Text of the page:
LONDON (Reuters) - A guitar with no strings attached has become a reality. British researchers have created a “stringless” virtual guitar that is putting the power of music in the palms of people’s hands.
The Kurv Guitar does not look much like a guitar - it consists of a button pad that fits neatly into the player’s hand and an oversized, sensor-packed guitar pick that recognizes strumming movements. The player strums the air with a pick-style controller, simulating real guitar playing.
Chords and notes are generated by pressing down on the buttons on the palm pad while strumming with the pick. A smartphone app decodes the force and movement of the pick to produce the desired sound: electric, bass or acoustic. The buttons can be mapped to suit both right and left-handed players.
The guitar’s developers, London-based music-tech startup Kurv, which was founded in 2014, say that it can allow anyone to learn and play songs in a matter of minutes, even if they have never picked up a real guitar.
“What we’ve done is take a whole bunch of different sensors, accelerometers, gyroscopes, magnetometers, pressure sensitive stuff; and then combine that with a mobile phone which has the computational power to actually drive real-time music synthesis,” Kurv co-founder Suran Goonatilake told Reuters.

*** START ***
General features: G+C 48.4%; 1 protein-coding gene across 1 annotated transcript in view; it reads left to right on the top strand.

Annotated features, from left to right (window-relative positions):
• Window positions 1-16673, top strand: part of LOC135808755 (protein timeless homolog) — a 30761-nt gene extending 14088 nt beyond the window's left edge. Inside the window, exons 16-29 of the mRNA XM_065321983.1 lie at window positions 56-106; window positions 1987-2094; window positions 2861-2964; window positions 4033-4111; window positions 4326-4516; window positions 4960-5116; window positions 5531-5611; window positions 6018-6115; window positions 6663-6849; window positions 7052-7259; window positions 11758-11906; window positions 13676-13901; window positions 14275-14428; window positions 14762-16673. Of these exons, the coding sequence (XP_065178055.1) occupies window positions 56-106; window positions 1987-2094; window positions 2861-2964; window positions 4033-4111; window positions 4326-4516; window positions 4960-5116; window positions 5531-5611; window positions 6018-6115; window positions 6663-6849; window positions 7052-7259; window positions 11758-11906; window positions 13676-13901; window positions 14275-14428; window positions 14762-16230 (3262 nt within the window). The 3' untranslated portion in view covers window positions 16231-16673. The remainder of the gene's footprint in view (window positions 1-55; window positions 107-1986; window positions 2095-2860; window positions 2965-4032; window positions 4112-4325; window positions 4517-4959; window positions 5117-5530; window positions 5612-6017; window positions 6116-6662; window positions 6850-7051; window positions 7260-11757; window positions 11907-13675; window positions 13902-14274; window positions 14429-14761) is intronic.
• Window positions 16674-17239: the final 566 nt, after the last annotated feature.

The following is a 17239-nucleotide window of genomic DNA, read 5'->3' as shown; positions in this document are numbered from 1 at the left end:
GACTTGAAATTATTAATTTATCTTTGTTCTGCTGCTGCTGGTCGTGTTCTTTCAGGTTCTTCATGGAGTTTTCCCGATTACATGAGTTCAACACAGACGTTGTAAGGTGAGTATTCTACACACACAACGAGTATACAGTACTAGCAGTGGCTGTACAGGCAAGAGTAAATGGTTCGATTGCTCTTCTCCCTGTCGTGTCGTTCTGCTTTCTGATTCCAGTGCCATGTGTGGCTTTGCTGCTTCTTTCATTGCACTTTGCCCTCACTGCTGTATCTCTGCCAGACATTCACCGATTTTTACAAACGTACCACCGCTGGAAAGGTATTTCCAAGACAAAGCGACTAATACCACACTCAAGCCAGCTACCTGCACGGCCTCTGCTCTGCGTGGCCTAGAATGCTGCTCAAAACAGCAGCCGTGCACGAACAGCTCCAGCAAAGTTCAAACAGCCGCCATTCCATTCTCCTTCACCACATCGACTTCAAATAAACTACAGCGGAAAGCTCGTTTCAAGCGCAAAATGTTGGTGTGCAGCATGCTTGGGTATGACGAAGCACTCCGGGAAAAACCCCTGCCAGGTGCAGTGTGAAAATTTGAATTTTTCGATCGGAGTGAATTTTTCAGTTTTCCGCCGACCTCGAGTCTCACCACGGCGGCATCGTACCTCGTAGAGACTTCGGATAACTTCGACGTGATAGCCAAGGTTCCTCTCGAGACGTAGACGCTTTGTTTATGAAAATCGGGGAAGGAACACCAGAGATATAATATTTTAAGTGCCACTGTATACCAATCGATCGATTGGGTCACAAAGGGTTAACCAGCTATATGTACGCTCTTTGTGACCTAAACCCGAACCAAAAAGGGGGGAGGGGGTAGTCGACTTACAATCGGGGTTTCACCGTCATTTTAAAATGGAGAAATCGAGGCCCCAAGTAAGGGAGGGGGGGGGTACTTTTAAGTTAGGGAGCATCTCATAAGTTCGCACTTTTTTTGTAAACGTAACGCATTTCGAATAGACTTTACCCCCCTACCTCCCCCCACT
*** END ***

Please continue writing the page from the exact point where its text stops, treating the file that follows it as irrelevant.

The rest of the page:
”And then (we) combined that with another bunch of technologies, in this case machine learning, to really understand your gestures.
“So it’s kind of combining a whole bunch of different technologies with music knowledge, and that’s how the Kurv has come about,” Goonatilake said.
Key to the Kurv’s potential as a viable musical instrument is the computing power available in smartphones that can run advanced music synthesis engines, as well as their compact size, Goonatilake said.
This elevates Kurv above a novelty or gaming device, such as the Guitar Hero video games, he said.
“It’s highly portable, so if they (musicians) want to compose on the go then they can just plug their headphones in... (It is for) people who’ve never played something before playing their first chord, all the way to people who can play music and use it as an additional device to their current instruments.”
Professional guitarists might take a bit more convincing, preferring a physical instrument. But Goonatilake said a difference of opinion was to be expected.
”I think if you’ve invested 10 years of your life learning to play the guitar you probably won’t like the Kurv because you might think it’s a short-cut, if you like.“On the other hand, if it’s someone who’s never played the guitar then this is a very quick way to master it.”
Kurv Guitar recently launched a crowd-funding campaign on Kickstarter. The patent-pending prototype is still being tested and perfected, but the makers hope early adopters will take the technology to new levels.
The company is also set to release a software development kit to give users the power to create new musical instruments using the Kurv.
Editing by Michael Roddy and Mark Heinrich